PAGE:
And I love me.

Happy Valentine’s Day.

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Gains and Losses

by Heather Loeb

I’ve been trying to keep busy so I don’t stop and realize just how depressed I am over losing my best friend. I haven’t contacted her in over a week. I’ve let her know that I’m here, and that’s all I can really do. So I’ve tried to just not think about it but then it manifests in other ways: hello, binge eating disorder. It’s not that I’ve binged on a meal here and there, I overeat or binge EVERY meal, and when I got on the scale tonight (don’t ever get on the scale at night), I weighed 10 pounds more than usual. Ten pounds!

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I’ve worked really hard to get to a healthy weight, and now it’s slipping away because I can’t get my shit together. I’ve talked to my therapist and she has given me healthy coping skill to do, but I always fall back on the unhealthy ones.

I realize it’s time to change.

All the snacks in the world won’t bring my friend back.

All the snacks in the world won’t bring my friend back.

Tears threaten to fall as I write that twice.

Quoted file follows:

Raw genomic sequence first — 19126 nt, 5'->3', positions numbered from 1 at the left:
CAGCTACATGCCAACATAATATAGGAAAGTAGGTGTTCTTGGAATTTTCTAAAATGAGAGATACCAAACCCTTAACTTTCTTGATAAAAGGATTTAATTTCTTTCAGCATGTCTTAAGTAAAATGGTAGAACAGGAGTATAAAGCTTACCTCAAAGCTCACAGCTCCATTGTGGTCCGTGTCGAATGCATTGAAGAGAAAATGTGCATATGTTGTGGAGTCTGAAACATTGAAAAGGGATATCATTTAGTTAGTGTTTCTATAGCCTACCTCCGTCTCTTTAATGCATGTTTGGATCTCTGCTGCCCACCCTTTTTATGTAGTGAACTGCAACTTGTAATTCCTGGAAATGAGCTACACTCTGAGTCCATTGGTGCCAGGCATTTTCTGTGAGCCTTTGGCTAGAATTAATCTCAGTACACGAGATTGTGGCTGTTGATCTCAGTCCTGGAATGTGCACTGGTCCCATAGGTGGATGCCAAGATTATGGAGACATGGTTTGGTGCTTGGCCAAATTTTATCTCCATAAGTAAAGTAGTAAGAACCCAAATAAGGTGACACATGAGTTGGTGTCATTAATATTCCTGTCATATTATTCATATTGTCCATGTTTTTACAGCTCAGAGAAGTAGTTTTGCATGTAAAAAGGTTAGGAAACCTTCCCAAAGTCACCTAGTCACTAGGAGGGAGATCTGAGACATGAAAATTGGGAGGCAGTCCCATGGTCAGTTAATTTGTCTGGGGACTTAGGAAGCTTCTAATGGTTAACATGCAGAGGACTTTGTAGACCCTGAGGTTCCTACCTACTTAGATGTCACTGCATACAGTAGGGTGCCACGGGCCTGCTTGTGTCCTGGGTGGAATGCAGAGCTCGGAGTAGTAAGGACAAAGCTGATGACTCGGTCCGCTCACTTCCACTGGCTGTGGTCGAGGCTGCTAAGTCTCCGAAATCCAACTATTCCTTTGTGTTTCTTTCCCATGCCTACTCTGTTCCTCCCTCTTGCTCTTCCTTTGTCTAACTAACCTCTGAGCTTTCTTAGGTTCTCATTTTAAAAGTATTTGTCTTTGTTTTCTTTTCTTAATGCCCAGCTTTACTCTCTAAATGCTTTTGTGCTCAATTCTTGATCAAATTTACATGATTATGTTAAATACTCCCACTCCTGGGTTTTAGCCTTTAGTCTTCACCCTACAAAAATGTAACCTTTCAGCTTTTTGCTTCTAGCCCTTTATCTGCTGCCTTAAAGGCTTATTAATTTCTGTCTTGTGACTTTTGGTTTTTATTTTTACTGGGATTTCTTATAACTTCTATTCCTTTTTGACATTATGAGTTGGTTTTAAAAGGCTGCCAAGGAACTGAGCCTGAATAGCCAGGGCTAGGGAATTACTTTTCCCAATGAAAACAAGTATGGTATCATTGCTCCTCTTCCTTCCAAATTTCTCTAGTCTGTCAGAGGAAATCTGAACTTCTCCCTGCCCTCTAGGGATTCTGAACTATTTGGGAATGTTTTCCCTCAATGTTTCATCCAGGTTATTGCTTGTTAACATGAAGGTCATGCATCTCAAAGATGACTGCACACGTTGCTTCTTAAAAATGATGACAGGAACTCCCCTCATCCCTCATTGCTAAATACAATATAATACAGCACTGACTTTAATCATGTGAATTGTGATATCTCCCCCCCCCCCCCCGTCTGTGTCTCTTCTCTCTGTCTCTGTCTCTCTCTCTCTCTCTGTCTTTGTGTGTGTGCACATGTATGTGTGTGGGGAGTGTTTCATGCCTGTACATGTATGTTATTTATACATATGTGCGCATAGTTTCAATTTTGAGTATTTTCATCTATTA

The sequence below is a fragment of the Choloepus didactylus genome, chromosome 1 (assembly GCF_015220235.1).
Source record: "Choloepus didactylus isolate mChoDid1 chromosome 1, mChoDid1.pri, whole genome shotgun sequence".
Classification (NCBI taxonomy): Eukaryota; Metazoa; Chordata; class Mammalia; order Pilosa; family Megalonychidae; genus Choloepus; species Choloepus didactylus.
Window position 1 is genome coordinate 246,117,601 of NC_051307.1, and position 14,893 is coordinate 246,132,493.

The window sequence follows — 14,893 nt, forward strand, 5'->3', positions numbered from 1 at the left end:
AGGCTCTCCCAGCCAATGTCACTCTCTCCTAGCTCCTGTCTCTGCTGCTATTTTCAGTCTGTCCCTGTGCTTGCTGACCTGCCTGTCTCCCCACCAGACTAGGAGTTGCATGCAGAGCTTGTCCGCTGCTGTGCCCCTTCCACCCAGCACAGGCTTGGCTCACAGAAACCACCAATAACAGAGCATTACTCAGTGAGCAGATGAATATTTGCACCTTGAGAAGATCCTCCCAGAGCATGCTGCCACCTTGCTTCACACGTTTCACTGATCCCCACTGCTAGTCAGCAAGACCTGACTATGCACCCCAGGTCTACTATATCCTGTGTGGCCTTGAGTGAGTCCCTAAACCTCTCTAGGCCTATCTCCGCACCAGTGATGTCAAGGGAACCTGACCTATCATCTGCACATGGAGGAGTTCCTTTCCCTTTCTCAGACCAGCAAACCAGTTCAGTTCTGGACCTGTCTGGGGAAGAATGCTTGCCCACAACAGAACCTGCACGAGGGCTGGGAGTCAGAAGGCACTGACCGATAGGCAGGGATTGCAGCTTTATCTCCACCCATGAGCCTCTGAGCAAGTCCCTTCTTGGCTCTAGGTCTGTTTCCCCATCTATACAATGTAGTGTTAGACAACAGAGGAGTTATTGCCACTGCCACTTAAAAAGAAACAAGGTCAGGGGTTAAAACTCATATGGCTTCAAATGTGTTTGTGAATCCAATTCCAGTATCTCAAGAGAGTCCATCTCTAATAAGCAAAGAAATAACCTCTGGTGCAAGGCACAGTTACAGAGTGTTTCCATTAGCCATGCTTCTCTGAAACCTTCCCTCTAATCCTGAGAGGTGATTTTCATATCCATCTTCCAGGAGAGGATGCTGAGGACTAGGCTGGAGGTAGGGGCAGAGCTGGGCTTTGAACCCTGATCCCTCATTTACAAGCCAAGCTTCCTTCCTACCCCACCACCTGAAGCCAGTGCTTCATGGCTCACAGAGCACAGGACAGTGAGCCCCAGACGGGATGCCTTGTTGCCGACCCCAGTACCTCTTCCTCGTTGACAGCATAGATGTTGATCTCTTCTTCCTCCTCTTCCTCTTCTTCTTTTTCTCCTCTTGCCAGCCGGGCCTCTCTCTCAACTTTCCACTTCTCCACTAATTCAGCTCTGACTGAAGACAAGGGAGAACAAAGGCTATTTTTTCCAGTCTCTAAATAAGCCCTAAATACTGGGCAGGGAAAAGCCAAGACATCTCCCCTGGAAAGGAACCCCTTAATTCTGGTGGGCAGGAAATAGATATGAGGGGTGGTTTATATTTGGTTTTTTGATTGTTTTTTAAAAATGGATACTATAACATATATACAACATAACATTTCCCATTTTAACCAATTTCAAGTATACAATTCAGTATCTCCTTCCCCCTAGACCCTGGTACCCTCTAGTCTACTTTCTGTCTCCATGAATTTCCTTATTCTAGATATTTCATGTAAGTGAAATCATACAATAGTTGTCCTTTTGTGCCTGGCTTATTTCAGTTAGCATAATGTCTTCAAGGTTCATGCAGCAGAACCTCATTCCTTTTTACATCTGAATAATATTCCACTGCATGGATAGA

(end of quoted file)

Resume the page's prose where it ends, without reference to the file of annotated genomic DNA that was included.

I know what to do: I need to throw out all the junk food. I need to be mindful when I eat. I need to listen to my body and its hunger cues. I don’t need to freak out over 10 pounds. I might be a little more uncomfortable, but it’s temporary. This is all temporary.

Until it’s not.

Sitting with my feelings, being in the moment and dealing with the pain is so hard. I’ve never been one to actually do it, but the only way out is through, right? It has been four weeks, and I’m still here. Just a bit heavier, in so many ways.

I’m resilient, thanks to my mental health conditions and journey, so I know I’ll make it through. It just sucks now. I want my security blankets: bingeing, shopping, using too much anxiety meds, sleeping too much. But I know that if they haven’t worked in the past, AND THEY HAVEN’T, they’re not going to work now.

Binge eating does not soothe me the way I want. It actually stresses me out and only soothes me for a few seconds. The aftermath is painful, and I feel very guilty once I see the bottom of the popcorn bag or candy wrapper.

I’m throwing away my snacks today. It’s the beginning of a new week. Good things are happening at work, I’m very excited. I have a lot to look forward to and a lot to let go of. That can be very freeing.

I’m ready.

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I’ve been in pain. I’ve wanted to die. Even now in recovery, painful things still happen. My heart breaks, but I know I’ll survive it because I’ve done it again and again. It baffles me how resilient I am and how the pain fades but is automatically replaced with wisdom and hope. I almost don’t get to mourn, second nature kicks in. I’ll be okay. Tomorrow will be better. Mainly because they’re all watching and expecting it.